by Niki Turner
We didn't "do" Halloween for years. It wasn't really considered an acceptable practice in our non-denominational denomination. We either ignored the holiday altogether (we lived too far out of town to have any trick-or-treaters anyway) or we substituted "harvest parties" instead, so our kids didn't feel like they were missing out on all the fun.
|Harvest party costumes for my daughter and oldest son a LONG time ago.|
I've since learned that almost all of the holidays we celebrate are based in paganism and glorify something besides Christ. Christmas was originally a festival for the Roman god Saturnalia. Easter was a spring fertility feast celebrated by the Greeks and Romans ... hence the bunnies and eggs. Halloween, it seems, is one of the only pagan holidays the early church didn't find a way to infiltrate and "paper over" with Christian meaning and symbolism. I wish they had adopted Halloween, too, because I missed it.
It wasn't the fake skeletons and plastic vampire teeth or the crazy decorations I missed. I didn't even miss the candy – I missed that one night a year to put on a costume and step into character. One day in which it was perfectly acceptable to become someone, or something, other than myself. A day to express those bits and pieces of my personality that I kept locked away from public view for fear of rejection or humiliation.
|My "Jonah in the whale" Bible-theme costume.|
Think about it, only on Halloween are we praised, applauded – even awarded prizes – for being the most extreme, outlandish, or ridiculous person at the party. (Unless you're Johnny Depp, and have made a wildly successful career out of being extreme, outlandish, and ridiculous.)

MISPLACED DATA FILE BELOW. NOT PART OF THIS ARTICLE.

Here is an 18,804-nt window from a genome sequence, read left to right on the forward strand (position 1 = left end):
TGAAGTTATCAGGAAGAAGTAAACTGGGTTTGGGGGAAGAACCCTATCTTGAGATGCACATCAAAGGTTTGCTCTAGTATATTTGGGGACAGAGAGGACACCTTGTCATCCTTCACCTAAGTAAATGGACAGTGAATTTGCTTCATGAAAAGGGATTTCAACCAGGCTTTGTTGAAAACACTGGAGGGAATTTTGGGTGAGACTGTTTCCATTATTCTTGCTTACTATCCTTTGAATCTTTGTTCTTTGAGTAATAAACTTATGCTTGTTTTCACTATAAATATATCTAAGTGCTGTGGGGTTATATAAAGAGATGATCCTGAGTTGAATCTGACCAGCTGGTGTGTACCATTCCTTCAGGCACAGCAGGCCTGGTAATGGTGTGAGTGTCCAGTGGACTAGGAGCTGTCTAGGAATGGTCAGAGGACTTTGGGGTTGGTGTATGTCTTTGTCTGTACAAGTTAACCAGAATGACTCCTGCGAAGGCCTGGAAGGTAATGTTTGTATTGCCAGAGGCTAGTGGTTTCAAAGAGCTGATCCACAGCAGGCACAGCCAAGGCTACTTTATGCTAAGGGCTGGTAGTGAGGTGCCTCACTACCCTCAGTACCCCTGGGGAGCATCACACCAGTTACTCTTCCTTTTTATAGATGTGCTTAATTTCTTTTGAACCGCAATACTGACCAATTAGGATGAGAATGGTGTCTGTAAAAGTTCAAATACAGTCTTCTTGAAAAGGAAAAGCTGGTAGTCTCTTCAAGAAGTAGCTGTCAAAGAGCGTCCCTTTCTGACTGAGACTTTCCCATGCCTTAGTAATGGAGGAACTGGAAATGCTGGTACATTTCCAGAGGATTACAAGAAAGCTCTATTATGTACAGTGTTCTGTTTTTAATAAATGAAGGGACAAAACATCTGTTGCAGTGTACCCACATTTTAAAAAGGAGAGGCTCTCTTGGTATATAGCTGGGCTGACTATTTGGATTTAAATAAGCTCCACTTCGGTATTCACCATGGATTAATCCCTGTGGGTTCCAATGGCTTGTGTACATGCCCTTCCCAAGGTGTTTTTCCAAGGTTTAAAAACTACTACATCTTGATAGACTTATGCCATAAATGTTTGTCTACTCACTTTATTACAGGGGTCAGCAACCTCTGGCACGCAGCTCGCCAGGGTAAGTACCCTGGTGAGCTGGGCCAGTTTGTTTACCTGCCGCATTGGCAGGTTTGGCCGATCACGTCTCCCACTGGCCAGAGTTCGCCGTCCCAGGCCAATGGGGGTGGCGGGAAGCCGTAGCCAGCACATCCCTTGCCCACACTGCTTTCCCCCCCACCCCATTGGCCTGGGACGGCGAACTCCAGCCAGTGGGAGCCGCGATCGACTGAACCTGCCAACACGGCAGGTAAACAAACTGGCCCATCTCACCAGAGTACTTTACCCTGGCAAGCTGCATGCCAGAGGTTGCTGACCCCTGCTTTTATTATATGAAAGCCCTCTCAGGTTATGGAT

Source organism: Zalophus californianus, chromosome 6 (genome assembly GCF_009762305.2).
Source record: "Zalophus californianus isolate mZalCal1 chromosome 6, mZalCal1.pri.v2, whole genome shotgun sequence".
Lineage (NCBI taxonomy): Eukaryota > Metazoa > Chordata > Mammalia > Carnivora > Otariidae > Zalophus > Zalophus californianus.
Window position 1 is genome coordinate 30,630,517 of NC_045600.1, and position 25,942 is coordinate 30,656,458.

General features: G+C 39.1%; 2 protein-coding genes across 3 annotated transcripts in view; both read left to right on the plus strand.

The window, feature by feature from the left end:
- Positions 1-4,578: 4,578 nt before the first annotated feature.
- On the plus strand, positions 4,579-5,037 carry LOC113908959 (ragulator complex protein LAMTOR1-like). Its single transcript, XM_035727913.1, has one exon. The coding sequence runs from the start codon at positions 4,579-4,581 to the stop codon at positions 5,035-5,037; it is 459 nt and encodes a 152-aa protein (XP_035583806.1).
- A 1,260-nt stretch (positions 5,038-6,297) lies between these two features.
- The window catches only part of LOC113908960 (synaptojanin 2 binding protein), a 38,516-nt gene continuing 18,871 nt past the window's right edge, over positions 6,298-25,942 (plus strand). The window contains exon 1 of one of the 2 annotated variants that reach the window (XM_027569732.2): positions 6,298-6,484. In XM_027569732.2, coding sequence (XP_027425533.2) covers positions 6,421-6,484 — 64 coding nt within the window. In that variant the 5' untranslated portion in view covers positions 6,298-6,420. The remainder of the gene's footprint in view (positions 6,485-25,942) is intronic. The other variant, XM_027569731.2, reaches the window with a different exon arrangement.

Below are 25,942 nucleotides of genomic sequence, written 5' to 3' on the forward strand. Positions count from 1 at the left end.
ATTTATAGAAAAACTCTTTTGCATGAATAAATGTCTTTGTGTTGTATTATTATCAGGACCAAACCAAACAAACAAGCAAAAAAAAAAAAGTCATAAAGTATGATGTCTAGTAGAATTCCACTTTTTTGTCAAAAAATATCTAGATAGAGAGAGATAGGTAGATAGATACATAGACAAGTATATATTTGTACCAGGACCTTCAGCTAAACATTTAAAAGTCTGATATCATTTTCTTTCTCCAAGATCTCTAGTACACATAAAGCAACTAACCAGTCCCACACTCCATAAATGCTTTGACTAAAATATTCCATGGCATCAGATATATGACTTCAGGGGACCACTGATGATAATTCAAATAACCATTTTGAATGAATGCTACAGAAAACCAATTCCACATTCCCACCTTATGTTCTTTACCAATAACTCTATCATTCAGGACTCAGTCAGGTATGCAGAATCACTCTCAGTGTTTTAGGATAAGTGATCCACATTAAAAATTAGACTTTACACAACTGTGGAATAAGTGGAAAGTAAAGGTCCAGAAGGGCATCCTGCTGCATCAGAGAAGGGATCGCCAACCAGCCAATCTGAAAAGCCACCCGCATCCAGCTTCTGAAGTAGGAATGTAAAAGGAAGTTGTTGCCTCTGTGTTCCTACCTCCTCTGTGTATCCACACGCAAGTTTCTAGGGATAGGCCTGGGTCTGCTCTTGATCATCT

This year, whether you "do" Halloween or not, I challenge you to take a second and consider the underlying reason the people you see chose that particular costume.
- Does the zombie (a costume choice I have never understood) feel dead on the inside?
- Does the little Harry Potter or Hermione hunger for the supernatural power of God?
- Does the werewolf feel helpless to control his anger and rage?
- Is the pint-size princess (or the grown woman in the "sexy" get-up) desperate to be told she's beautiful and loved?
- Do the Green Lanterns and Captain Americas long to "go about doing good," perhaps?
- And when the 47th version of a vampire appears at your door, remember, everyone wants to immortal.
Just a thought.
Mother of four and grandmother of one, Niki Turner is an only child, wife of a former pastor, and writer of fiction, blog posts, Facebook status updates, a tweet here and there, and lots of long grocery lists. She also writes, copyedits, and proofreads for the local newspaper. Her first completed manuscript was a finalist in the Touched by Love contest.